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Last month, the CEO of Danske Bank, Thomas Borgen, stepped down, and both Denmark’s Financial Services Authority and the European Banking Authority opened investigations into the bank’s illegal activities at its Estonian branch, reported Foreign Policy (US).
Bruun & Hjejle, general practice attorneys hired by Danske Bank, released a chilling report revealing how over 200 billion euros, about $230 billion, were illegally laundered through its branch in Estonia over a nine-year period. Despite this negligence, the report cleared Borgen and the board of directors of any kind of legal responsibility. While it is by no means the first money laundering exposé in recent years, it may be the largest one.
Money launderers seek to disguise criminal behavior and the money generated by it as legitimate. In 2017, the IMF and the United Nations Office on Drugs and Crime estimated that $2.1 trillion dollars is being laundered by criminals annually—with their techniques growing in sophistication. One of the most common strategies for money laundering is creating shell companies, fake companies that take cash in exchange for fake goods or services, in essence operating as money transfer operations.
With increasingly complex schemes to conceal money laundering, it can often be difficult for banks to detect and thwart these criminal activities. Banks have created transaction monitoring systems that target suspicious behavior, such as depositing large sums of cash, rapid money transfers, or complex transactions designed to escape detection.
But because anti-money laundering procedures are automated and rely on predictable patterns of behavior by criminals, money launderers who are experienced and sophisticated will manage to avoid detection by such software. When a customer engages in suspicious behavior that triggers the automated system, in theory, an internal investigator is then alerted and reviews the transaction. However, even in the banking industry, 95 percent of these alerts are considered false positives, and almost none of them result in a formal report of suspicious activity.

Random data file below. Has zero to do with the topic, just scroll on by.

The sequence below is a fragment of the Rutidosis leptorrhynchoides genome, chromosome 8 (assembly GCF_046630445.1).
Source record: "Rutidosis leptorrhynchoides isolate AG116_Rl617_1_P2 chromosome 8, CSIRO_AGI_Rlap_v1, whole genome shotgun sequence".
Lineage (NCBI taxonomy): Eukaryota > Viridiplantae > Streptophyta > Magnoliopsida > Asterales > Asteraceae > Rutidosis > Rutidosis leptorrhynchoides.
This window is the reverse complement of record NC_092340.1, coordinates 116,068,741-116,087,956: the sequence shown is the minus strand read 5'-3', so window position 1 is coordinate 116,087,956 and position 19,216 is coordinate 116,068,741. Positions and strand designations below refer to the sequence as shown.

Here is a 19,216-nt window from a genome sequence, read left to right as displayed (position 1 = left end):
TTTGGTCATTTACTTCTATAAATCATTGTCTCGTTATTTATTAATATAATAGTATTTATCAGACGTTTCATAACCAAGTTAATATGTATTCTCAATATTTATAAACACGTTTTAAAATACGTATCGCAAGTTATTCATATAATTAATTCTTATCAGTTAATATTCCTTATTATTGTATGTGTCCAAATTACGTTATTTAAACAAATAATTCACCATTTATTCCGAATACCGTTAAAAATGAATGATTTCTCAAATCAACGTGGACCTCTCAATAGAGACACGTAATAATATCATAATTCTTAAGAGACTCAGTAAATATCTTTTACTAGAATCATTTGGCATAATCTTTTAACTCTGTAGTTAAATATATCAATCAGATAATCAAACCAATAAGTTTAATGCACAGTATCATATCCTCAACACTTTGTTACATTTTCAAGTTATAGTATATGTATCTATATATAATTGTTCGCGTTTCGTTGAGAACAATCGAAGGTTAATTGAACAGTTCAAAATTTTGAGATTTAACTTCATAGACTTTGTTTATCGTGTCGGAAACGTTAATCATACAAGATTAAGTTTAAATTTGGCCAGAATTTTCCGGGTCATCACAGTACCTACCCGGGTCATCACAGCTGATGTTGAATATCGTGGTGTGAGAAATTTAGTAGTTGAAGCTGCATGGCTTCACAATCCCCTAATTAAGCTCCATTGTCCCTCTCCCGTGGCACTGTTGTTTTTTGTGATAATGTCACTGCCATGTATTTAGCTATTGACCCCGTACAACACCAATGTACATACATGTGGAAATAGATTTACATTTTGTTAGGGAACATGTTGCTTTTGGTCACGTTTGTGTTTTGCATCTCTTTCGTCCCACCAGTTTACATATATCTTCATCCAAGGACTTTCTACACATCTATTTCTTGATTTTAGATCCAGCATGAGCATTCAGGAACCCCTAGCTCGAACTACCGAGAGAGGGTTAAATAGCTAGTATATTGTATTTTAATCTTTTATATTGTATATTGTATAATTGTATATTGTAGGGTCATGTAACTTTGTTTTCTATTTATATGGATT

The current scandal began in 2007, when Danske Bank acquired the Finland-based Sampo Bank, which also had an Estonian branch. At this particular branch during the period 2007-2013, 44 percent of all deposits came from non-residents of Estonia—approximately 10,000 of the branch’s customers. Between 2007 and 2015, these same customers conducted 7.5 million transactions (not including transfers between customers). In total, that flow of money added up to about 200 billion euros. Because the Estonian branch had its own IT platform and many documents were written in Estonian or Russian, Danske Bank did not have the same amount of insight into this branch’s activity and simply assumed it was taking appropriate anti-money laundering procedures.
The report published by Bruun & Hjejle explains that this was not the case. The bank knew neither enough about its customers nor enough about their controlling interests. What makes matters more interesting is that 42 employees and eight former employees may have been colluding with criminals to maintain this money laundering activity. According to the report, two of the main perpetrators were the Russian and Azerbaijani “Laundromat” operations.